In its outward manifestation, formal meditation appears to involve either stopping, by parking the body in a stillness that suspends activ- ity, or giving oneself over to flowing movement. In either case, it is an embodiment of wise attention, an inward gesture undertaken for the most part in silence, a shift from doing to simply being. It is an act that may at first seem artificial but that we soon discover, if we keep at it, is ultimately one of pure love for the life unfolding within us and around us.
When I am guiding a meditation with a group of people, I often find myself encouraging them to throw out the thought “I am meditating” and just be awake, with no trying, no agenda, no ideas even about what it should look like or feel like or where your atten- tion should be alighting . . . to simply be awake to what is in this very moment without adornment or commentary. Such wakefulness is not so easy to taste at first unless you are really in your beginner’s mind,* but it is an essential dimension of meditation to know about from the very beginning, even if the experiencing of such open, spacious, choice-free awareness feels elusive in any particular moment.
* A phrase used by Suzuki Roshi, founder of the San Francisco Zen Center, to capture the innocence of an open and unencumbered inquiry on the meditation cushion into who you are and what the mind is via direct experience. “In the beginner’s mind there are many possibilities, but in the expert’s mind there are few.”
Because we need to get simpler, not more complicated, it is hard for us at first to get out of our own way enough to taste this totally available sense of non-doing, of simply resting in being with no agenda, but fully awake. That is the reason that there are so many dif- ferent methods and techniques for meditating, and so many different directions and instructions, what I sometimes refer to as “scaffolding.” You might think of these methods as useful ways of intentionally and willfully bringing us back from a myriad of different directions and places in which we may be stuck, dazed, or confused, a bringing us back to utter and open silence, to what you might call our original wakefulness, which actually was never not here, is never not here, just as the sun is always shining and the ocean is always still at its depths.
I have a feeling that my boat has struck, down there in the depths, against a great thing. And nothing happens! Nothing . . . Silence . . . Waves . . .
—Nothing happens? Or has everything happened, and we are standing now, quietly, in the new life?
Juan Ramon Jiménez, “Oceans”
Translated by Robert Bly
As the pace of our lives continues to accelerate, driven by a host of forces seemingly beyond our control, more and more of us are find- ing ourselves drawn to engage in meditation, in this radical act of being, this radical act of love, astonishing as that may seem given the materialistic “can do,” speed-obsessed, progress-obsessed, celebrity- and-other-people’s-lives-obsessed, social media-obsessed orientation of our culture. We are moving in the direction of meditative aware- ness for many reasons, not the least of which may be to maintain our individual and collective sanity, or recover our perspective and sense of meaning, or simply to deal with the outrageous stress and insecu- rity of this age. By stopping and intentionally falling awake to how things are in this moment, purposefully, without succumbing to our own reactions and judgments, and by working wisely with such occur- rences with a healthy dose of self-compassion when we do succumb, and by our willingness to take up residency for a time in the present moment in spite of all our plans and activities aimed at getting some- where else, completing a project or pursuing desired objects or goals, we discover that such an act is both immensely, discouragingly dif- ficult and yet utterly simple, profound, hugely possible after all, and restorative of mind and body, soul and spirit right in that moment.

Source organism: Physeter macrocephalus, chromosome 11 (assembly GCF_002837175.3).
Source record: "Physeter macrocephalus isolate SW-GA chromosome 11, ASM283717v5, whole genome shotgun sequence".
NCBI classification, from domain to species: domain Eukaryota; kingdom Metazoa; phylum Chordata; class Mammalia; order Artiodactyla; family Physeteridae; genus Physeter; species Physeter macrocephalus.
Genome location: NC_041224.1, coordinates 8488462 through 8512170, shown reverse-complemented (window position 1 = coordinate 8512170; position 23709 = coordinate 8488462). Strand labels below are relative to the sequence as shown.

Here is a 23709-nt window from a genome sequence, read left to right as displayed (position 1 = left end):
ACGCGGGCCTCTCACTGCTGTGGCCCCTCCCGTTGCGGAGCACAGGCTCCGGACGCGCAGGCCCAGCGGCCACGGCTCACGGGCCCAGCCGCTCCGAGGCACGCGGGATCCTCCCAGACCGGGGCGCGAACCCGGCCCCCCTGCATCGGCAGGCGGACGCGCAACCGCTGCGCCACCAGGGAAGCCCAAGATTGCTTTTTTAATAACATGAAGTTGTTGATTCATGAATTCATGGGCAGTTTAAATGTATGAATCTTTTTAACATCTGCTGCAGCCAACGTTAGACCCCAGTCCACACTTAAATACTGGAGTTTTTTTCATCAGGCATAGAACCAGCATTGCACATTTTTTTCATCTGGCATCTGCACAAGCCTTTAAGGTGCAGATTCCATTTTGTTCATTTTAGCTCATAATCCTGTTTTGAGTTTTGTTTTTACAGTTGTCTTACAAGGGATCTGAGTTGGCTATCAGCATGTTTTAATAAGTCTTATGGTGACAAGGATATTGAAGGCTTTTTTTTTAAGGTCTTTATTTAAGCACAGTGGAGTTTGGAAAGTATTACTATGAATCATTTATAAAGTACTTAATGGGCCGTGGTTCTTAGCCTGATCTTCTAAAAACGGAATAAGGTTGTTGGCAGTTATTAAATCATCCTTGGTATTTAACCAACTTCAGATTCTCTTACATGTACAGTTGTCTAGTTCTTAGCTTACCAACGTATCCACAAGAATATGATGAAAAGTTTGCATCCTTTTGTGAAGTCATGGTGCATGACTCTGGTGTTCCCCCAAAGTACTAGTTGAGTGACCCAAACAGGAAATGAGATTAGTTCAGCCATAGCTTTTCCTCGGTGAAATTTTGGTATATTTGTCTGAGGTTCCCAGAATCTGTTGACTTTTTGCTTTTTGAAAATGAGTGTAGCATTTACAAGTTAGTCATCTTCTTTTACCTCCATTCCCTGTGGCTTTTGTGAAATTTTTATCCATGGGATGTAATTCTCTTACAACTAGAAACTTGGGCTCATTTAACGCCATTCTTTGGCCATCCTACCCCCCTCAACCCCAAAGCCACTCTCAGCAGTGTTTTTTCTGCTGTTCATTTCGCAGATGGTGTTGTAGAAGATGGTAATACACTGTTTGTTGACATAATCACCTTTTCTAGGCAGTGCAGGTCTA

It is indeed a radical act of love just to sit down and be quiet for a time by yourself. Sitting down in this way is actually a way to take a stand in your life as it is right now, however it is. We take a stand here and now, by sitting down, and by sitting up.
It is the challenge of this era to stay sane in an increasingly insane world. How are we ever going to do it if we are continually caught up in the chatter of our own minds and the bewilderment of feeling lost or isolated or out of touch with what it all means and with who we really are when all the doing and accomplishing is sensed as being in some way empty, and we realize how short life is? Ultimately, it is only love that can give us insight into what is real and what is important. And so, a radical act of love makes sense—love for life and for the emergence of one’s truest self.
Just to sit down and let ourselves drop into presence is a poignant and potent way of affirming that we are slowly but surely coming to our senses, and that that world of direct experience behind all the thinking and emotional reactions and all the self-absorption is still intact and utterly available to us for our succor, for our healing, and for our knowing how to be and, when we return to the doing, for knowing what to do and how to at least begin afresh.
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